There. Coyote’s on the wander. Hungry.

The semi-truck moves past
and headlights cast no shadows beyond a ghost.

Thirst.

Thunder.

Hunger.

Arclight.

Silence.

The Scent of Forgotten Things

Note: a version of this article previously appeared in the Winter 2019 issue of Mélange Magazine.

The storm-dampened scents of Dauphine Street gave way to something old and familiar as I opened the front door of the used bookstore.

Here in the heart of New Orleans, as in all places I visit, I’d inevitably found myself seeking out such places. Without a particular itinerary, and driven by multiple cups of chicory coffee, I found myself somewhat regrettably using Google Maps to suss out the oldest and most promising of these shops. 

The smell embraced me immediately as I entered. If you’ve ever been around old books for any length of time, you know what I speak of. It’s somewhere between the dust and age of old houses and a bottle of vanilla in a woodshed. In these places, worthy treasures are never guaranteed; the calming scent of nostalgia certainly is. 

Nostalgia, in this case, being the simple chemical reactions that physically occur in books as they age. As time passes, the wood pulp in a book’s pages breaks down into various organic compounds. Lignin, which makes up a generous portion of the pulp, produces acids, which in turn dismantle the pages’ cellulose. This process produces vanillin, benzenes, and hexanols, contributing vanilla-, almond-, and floral- and organic-like smells to the book itself.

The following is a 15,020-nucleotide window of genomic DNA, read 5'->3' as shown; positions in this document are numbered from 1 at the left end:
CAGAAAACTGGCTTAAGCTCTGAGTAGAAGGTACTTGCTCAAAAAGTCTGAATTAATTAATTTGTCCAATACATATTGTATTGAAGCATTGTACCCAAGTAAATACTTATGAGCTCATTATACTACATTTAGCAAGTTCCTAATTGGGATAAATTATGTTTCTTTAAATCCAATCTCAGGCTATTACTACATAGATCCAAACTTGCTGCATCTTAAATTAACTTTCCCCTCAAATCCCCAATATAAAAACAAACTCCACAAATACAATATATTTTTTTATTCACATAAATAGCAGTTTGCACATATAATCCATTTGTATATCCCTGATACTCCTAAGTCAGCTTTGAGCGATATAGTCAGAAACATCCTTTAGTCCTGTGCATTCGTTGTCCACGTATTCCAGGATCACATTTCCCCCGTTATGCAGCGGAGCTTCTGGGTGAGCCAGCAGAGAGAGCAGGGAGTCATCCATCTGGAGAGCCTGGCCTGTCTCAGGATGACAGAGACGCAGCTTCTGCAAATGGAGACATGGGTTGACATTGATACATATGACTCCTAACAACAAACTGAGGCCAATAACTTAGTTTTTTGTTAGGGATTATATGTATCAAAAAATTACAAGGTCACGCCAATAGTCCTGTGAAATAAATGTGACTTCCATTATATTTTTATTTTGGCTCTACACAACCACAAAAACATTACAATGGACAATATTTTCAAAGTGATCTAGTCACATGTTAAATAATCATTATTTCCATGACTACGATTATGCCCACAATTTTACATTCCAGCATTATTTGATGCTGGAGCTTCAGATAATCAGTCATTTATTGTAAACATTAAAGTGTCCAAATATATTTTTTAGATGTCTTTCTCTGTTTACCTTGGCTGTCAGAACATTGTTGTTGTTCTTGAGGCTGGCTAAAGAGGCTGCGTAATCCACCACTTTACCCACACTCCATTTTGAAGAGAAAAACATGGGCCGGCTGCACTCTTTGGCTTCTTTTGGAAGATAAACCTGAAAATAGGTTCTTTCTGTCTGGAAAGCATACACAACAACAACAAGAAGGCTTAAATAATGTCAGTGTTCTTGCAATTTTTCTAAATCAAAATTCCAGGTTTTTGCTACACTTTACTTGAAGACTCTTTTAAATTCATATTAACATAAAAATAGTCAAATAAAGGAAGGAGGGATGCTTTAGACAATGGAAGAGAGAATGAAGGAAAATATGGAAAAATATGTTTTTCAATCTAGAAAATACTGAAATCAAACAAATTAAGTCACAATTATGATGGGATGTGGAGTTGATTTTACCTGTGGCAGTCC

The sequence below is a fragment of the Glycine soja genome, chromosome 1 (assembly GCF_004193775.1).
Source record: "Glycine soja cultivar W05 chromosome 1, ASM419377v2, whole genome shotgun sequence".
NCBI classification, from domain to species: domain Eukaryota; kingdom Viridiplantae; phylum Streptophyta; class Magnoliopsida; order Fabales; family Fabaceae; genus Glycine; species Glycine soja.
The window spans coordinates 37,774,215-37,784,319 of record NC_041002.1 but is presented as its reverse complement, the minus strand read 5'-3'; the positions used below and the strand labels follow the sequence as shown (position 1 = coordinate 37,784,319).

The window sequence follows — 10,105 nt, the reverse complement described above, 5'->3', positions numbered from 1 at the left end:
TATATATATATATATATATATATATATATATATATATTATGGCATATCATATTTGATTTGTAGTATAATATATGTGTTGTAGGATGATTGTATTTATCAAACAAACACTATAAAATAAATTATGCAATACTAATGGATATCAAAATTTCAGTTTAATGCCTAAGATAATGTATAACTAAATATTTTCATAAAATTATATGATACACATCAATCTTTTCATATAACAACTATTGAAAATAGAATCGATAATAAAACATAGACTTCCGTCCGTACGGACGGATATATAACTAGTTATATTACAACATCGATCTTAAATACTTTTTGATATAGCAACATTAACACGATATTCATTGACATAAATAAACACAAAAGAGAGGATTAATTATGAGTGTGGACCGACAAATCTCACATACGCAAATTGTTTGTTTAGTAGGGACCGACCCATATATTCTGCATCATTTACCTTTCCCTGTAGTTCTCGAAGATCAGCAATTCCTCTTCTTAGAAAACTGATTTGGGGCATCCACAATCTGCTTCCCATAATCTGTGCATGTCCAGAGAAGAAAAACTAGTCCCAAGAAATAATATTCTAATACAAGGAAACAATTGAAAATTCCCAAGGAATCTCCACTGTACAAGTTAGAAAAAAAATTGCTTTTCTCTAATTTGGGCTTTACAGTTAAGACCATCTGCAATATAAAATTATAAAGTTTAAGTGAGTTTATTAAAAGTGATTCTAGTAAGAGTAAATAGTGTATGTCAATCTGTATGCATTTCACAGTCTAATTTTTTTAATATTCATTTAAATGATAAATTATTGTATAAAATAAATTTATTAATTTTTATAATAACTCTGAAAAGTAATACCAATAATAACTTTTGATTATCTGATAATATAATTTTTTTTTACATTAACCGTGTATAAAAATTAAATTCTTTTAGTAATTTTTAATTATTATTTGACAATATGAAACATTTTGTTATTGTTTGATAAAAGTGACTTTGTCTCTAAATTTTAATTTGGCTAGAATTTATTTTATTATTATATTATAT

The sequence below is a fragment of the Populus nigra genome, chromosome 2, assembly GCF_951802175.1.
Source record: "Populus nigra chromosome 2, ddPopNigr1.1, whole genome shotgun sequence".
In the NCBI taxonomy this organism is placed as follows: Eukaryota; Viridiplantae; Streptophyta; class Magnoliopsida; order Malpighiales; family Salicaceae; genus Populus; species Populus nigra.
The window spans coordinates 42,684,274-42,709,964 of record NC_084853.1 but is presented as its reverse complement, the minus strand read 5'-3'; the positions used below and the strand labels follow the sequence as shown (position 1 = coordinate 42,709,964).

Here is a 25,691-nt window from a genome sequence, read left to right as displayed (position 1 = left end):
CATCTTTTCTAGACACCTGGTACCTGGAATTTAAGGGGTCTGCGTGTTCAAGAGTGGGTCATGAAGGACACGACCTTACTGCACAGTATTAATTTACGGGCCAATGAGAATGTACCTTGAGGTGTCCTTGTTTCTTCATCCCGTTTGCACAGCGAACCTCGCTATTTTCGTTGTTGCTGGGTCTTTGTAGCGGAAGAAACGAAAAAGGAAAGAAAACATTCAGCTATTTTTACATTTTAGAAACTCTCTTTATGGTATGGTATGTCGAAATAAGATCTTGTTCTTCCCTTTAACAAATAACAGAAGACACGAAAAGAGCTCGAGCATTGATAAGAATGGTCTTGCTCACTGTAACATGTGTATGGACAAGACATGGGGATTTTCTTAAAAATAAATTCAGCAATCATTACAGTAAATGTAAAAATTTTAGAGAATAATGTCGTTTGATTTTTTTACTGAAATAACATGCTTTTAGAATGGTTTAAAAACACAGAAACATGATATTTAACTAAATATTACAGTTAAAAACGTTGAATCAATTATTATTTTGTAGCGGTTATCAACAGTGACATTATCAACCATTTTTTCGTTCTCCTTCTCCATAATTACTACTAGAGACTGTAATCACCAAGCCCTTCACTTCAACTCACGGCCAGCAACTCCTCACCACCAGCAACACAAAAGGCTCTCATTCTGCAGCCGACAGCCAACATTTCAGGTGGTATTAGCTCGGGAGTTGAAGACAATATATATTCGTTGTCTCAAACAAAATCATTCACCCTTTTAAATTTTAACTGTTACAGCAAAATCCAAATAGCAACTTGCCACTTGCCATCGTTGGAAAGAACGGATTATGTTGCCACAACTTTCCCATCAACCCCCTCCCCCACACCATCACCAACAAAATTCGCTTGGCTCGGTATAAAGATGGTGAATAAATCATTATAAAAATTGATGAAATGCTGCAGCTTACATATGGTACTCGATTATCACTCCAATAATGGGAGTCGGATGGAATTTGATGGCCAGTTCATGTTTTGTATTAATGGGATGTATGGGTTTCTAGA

This is partially what makes up what some lovingly refer to as biblichor, or “the smell of old books”. By comparison, the recently rained-on street mentioned earlier was imbued with petrichor, or “the smell after rain”. Ichor, the Greeks said, is the fluid that flows in the veins of the gods.

Given that it’s generally the hardcover books made between the 1830s and 1980s that used the pulping and adhesive processes necessary to produce what we consider biblichor, you’ll find less and less of it in volumes printed after the late 50s (when the paperback craze started to take off). Only in recent history have we begun to use materials and processes that deny the production of the scent of nostalgia.

Scent, as we know, is the most powerful accessor of memory- but also of imagined memory, of that nostalgia. You can feel it, in these old shops and old locales. Your mind, after skipping through your own memories, feels as though it’s touching the edges of others- of memories not your own.